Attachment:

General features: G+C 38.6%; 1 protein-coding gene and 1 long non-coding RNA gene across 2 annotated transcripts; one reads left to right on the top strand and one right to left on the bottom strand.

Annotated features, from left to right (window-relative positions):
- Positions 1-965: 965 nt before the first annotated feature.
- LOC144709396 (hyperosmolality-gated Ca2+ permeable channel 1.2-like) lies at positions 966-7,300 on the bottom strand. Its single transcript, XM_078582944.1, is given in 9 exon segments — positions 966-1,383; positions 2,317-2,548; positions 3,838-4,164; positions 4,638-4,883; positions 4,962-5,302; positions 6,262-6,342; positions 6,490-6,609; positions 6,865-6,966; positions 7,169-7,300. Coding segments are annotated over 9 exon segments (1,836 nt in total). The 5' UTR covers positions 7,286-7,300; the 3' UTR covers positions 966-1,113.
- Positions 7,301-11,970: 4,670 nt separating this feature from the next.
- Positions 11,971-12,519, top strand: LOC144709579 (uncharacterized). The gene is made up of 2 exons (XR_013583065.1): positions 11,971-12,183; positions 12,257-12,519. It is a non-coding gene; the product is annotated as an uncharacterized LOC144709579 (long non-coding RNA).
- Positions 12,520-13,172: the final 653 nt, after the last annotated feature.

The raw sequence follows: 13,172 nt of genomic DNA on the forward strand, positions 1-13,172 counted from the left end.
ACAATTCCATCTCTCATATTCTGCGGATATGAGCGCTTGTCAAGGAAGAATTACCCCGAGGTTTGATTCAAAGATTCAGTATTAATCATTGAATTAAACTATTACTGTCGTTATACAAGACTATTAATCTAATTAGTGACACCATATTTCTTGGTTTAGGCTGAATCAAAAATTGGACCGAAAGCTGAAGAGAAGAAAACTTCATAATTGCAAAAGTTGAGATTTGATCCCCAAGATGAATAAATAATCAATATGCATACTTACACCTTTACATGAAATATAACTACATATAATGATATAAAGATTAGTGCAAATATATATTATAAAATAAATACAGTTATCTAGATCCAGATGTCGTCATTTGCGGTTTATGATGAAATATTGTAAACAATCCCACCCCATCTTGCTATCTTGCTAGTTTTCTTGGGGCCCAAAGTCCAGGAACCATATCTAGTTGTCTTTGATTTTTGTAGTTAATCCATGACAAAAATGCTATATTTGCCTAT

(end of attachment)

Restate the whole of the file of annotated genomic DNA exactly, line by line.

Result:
General features: G+C 38.6%; 1 protein-coding gene and 1 long non-coding RNA gene across 2 annotated transcripts; one reads left to right on the top strand and one right to left on the bottom strand.

Annotated features, from left to right (window-relative positions):
- Positions 1-965: 965 nt before the first annotated feature.
- LOC144709396 (hyperosmolality-gated Ca2+ permeable channel 1.2-like) lies at positions 966-7,300 on the bottom strand. Its single transcript, XM_078582944.1, is given in 9 exon segments — positions 966-1,383; positions 2,317-2,548; positions 3,838-4,164; positions 4,638-4,883; positions 4,962-5,302; positions 6,262-6,342; positions 6,490-6,609; positions 6,865-6,966; positions 7,169-7,300. Coding segments are annotated over 9 exon segments (1,836 nt in total). The 5' UTR covers positions 7,286-7,300; the 3' UTR covers positions 966-1,113.
- Positions 7,301-11,970: 4,670 nt separating this feature from the next.
- Positions 11,971-12,519, top strand: LOC144709579 (uncharacterized). The gene is made up of 2 exons (XR_013583065.1): positions 11,971-12,183; positions 12,257-12,519. It is a non-coding gene; the product is annotated as an uncharacterized LOC144709579 (long non-coding RNA).
- Positions 12,520-13,172: the final 653 nt, after the last annotated feature.

The raw sequence follows: 13,172 nt of genomic DNA on the forward strand, positions 1-13,172 counted from the left end.
ACAATTCCATCTCTCATATTCTGCGGATATGAGCGCTTGTCAAGGAAGAATTACCCCGAGGTTTGATTCAAAGATTCAGTATTAATCATTGAATTAAACTATTACTGTCGTTATACAAGACTATTAATCTAATTAGTGACACCATATTTCTTGGTTTAGGCTGAATCAAAAATTGGACCGAAAGCTGAAGAGAAGAAAACTTCATAATTGCAAAAGTTGAGATTTGATCCCCAAGATGAATAAATAATCAATATGCATACTTACACCTTTACATGAAATATAACTACATATAATGATATAAAGATTAGTGCAAATATATATTATAAAATAAATACAGTTATCTAGATCCAGATGTCGTCATTTGCGGTTTATGATGAAATATTGTAAACAATCCCACCCCATCTTGCTATCTTGCTAGTTTTCTTGGGGCCCAAAGTCCAGGAACCATATCTAGTTGTCTTTGATTTTTGTAGTTAATCCATGACAAAAATGCTATATTTGCCTAT